The benefits and costs of Wal-Mart's expansion have been hotly debated. Critics of the retailer have documented the extent to which Wal-Mart uses its market power to undermine its workers' compensation, squeezing suppliers and hurting local economies along the way. Supporters of Wal-Mart counter that the lower prices offered by the company more than compensate consumers for any depressing effect the company's expansion has on wages.
A key concern in the debate over the economic consequences of Wal-Mart's expansion is the effect this has on workers' wages. Most would grant that prices are lower at Wal-Mart than in many competing stores (although the magnitude of this price difference is often less than implied by company defenders). A critical question, however, is whether the benefits of lower prices are implicitly clawed back when Wal-Mart drives down wages not just of its own workers, but throughout the retail sector as a wholeOther issues make the narrow "wages vs.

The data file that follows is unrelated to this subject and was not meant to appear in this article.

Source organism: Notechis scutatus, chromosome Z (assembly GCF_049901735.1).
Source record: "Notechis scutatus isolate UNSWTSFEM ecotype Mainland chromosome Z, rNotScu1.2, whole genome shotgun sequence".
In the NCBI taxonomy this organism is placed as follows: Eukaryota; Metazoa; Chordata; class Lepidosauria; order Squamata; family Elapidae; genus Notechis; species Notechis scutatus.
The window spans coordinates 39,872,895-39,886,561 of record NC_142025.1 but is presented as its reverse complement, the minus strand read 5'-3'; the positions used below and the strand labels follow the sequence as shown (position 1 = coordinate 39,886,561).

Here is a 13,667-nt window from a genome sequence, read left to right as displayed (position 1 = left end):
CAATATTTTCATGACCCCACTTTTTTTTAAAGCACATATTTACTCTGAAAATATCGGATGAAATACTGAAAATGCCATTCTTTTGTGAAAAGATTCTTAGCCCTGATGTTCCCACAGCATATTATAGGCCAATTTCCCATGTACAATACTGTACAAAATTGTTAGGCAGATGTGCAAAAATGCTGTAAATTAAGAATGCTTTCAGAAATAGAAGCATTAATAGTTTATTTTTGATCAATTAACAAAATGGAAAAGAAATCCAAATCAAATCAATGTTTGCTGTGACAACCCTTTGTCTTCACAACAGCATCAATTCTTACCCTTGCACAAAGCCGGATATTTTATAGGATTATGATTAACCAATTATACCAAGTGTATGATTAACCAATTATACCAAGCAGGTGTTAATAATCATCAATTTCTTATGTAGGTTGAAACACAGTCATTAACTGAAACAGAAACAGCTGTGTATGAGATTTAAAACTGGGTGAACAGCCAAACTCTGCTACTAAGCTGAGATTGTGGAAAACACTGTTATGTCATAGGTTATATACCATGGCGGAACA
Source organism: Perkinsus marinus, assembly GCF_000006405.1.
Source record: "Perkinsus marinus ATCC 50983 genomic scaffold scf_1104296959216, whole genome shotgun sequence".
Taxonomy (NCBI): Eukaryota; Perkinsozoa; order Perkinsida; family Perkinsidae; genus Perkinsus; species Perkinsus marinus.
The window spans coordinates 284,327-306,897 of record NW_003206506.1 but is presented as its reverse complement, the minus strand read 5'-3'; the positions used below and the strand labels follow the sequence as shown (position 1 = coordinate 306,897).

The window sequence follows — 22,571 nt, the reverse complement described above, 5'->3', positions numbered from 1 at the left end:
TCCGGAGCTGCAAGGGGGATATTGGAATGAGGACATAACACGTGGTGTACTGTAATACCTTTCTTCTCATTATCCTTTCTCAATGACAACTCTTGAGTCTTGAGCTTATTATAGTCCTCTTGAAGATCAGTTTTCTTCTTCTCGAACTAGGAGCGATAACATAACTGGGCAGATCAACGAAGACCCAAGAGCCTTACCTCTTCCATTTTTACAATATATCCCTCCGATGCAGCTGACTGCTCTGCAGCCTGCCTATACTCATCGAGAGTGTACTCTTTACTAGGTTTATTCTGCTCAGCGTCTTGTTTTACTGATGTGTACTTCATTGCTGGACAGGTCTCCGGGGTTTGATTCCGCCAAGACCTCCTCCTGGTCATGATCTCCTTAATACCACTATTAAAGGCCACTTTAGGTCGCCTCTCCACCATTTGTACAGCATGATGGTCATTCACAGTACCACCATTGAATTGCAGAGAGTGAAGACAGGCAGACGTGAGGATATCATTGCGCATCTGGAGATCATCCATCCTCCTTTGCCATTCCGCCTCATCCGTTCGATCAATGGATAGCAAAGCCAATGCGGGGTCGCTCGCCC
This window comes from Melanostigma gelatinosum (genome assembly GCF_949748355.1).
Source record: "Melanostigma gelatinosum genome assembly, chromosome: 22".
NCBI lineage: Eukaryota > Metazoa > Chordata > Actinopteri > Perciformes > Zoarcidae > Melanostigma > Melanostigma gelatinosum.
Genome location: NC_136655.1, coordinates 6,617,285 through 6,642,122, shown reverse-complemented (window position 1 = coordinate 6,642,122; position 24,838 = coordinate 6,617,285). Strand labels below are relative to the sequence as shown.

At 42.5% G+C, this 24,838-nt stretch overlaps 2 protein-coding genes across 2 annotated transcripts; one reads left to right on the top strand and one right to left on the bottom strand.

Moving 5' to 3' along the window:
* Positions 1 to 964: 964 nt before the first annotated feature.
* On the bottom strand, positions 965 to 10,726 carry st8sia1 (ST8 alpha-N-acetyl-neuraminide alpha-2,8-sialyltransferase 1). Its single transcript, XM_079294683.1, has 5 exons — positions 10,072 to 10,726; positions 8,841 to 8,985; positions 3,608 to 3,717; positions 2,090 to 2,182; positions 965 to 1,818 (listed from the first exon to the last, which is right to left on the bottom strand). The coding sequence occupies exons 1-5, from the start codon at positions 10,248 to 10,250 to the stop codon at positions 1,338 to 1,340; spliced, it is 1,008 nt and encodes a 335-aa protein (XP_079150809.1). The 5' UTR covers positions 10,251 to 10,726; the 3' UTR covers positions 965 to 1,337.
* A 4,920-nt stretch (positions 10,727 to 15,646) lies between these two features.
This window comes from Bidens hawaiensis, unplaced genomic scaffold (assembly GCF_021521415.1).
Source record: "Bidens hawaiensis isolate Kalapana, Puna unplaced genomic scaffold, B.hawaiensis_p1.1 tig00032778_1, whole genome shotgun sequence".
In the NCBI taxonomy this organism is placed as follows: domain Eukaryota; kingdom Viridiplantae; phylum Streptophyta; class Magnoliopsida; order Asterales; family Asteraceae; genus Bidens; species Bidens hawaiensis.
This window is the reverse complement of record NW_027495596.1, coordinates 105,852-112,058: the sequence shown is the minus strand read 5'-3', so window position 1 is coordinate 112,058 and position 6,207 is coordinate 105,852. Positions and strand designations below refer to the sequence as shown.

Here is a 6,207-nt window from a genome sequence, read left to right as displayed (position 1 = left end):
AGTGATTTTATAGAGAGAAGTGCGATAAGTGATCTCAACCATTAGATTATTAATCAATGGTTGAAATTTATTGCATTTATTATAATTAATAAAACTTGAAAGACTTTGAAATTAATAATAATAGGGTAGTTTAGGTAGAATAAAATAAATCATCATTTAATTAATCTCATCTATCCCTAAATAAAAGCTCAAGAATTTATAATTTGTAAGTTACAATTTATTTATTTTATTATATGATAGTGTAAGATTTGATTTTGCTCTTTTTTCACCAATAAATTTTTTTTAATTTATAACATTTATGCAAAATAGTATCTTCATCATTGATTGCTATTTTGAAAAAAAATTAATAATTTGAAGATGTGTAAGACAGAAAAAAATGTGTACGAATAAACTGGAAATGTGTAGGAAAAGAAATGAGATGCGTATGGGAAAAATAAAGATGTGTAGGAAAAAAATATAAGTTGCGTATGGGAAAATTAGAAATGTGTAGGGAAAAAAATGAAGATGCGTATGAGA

prices" debate described before particularly uninformative. One side of the debate assumes that the cost of higher compensation to employees at Wal-Mart is higher prices to consumers. This isn't necessarily the case-some (or all) of the costs of increased compensation could come from reduced profit margins, raising the living standards of Wal-Mart employees while preserving the benefits from low prices.
Wal-Mart could definitely raise compensation for its workers and still have lower prices than its competitors. Note that labor costs for its non-supervisory staff account for less than 7% of its total sales. If Wal-Mart's price advantage relative to its competitors is even in the neighborhood of what its defenders claim, consumers would still find Wal-Mart's prices lower. To believe otherwise is to believe that Wal-Mart's price advantage comes completely from substandard worker pay and not through any cost...